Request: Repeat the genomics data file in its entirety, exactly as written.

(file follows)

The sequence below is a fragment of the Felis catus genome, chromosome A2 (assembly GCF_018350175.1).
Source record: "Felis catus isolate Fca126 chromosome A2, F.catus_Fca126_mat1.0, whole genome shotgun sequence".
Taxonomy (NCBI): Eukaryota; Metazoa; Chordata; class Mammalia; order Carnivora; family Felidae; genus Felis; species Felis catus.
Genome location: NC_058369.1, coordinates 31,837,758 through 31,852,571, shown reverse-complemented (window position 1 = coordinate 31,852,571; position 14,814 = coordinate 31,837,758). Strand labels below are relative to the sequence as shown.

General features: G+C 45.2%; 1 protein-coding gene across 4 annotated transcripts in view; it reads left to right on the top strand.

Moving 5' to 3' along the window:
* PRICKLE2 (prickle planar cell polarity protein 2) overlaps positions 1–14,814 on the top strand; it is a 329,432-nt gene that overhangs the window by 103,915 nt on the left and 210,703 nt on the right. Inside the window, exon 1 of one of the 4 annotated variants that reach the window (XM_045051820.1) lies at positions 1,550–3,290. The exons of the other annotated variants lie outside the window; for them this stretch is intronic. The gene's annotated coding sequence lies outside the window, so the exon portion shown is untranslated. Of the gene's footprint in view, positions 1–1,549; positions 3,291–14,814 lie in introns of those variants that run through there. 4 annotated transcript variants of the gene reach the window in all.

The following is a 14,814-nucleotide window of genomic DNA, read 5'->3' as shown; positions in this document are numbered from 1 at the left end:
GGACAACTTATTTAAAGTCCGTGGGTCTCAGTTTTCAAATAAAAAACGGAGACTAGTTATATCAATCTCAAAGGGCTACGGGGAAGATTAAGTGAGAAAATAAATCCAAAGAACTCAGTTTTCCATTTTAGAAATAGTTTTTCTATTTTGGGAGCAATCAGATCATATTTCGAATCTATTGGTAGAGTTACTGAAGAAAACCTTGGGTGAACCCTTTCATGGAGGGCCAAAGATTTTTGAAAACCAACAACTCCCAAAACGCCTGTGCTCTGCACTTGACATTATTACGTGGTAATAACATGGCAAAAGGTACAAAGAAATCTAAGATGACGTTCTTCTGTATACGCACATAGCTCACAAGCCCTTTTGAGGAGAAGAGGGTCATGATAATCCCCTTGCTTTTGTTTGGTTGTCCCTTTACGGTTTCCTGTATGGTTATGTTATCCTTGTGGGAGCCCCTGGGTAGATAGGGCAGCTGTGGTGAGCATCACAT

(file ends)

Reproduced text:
The sequence below is a fragment of the Felis catus genome, chromosome A2 (assembly GCF_018350175.1).
Source record: "Felis catus isolate Fca126 chromosome A2, F.catus_Fca126_mat1.0, whole genome shotgun sequence".
Taxonomy (NCBI): Eukaryota; Metazoa; Chordata; class Mammalia; order Carnivora; family Felidae; genus Felis; species Felis catus.
Genome location: NC_058369.1, coordinates 31,837,758 through 31,852,571, shown reverse-complemented (window position 1 = coordinate 31,852,571; position 14,814 = coordinate 31,837,758). Strand labels below are relative to the sequence as shown.

General features: G+C 45.2%; 1 protein-coding gene across 4 annotated transcripts in view; it reads left to right on the top strand.

Moving 5' to 3' along the window:
* PRICKLE2 (prickle planar cell polarity protein 2) overlaps positions 1–14,814 on the top strand; it is a 329,432-nt gene that overhangs the window by 103,915 nt on the left and 210,703 nt on the right. Inside the window, exon 1 of one of the 4 annotated variants that reach the window (XM_045051820.1) lies at positions 1,550–3,290. The exons of the other annotated variants lie outside the window; for them this stretch is intronic. The gene's annotated coding sequence lies outside the window, so the exon portion shown is untranslated. Of the gene's footprint in view, positions 1–1,549; positions 3,291–14,814 lie in introns of those variants that run through there. 4 annotated transcript variants of the gene reach the window in all.

The following is a 14,814-nucleotide window of genomic DNA, read 5'->3' as shown; positions in this document are numbered from 1 at the left end:
GGACAACTTATTTAAAGTCCGTGGGTCTCAGTTTTCAAATAAAAAACGGAGACTAGTTATATCAATCTCAAAGGGCTACGGGGAAGATTAAGTGAGAAAATAAATCCAAAGAACTCAGTTTTCCATTTTAGAAATAGTTTTTCTATTTTGGGAGCAATCAGATCATATTTCGAATCTATTGGTAGAGTTACTGAAGAAAACCTTGGGTGAACCCTTTCATGGAGGGCCAAAGATTTTTGAAAACCAACAACTCCCAAAACGCCTGTGCTCTGCACTTGACATTATTACGTGGTAATAACATGGCAAAAGGTACAAAGAAATCTAAGATGACGTTCTTCTGTATACGCACATAGCTCACAAGCCCTTTTGAGGAGAAGAGGGTCATGATAATCCCCTTGCTTTTGTTTGGTTGTCCCTTTACGGTTTCCTGTATGGTTATGTTATCCTTGTGGGAGCCCCTGGGTAGATAGGGCAGCTGTGGTGAGCATCACAT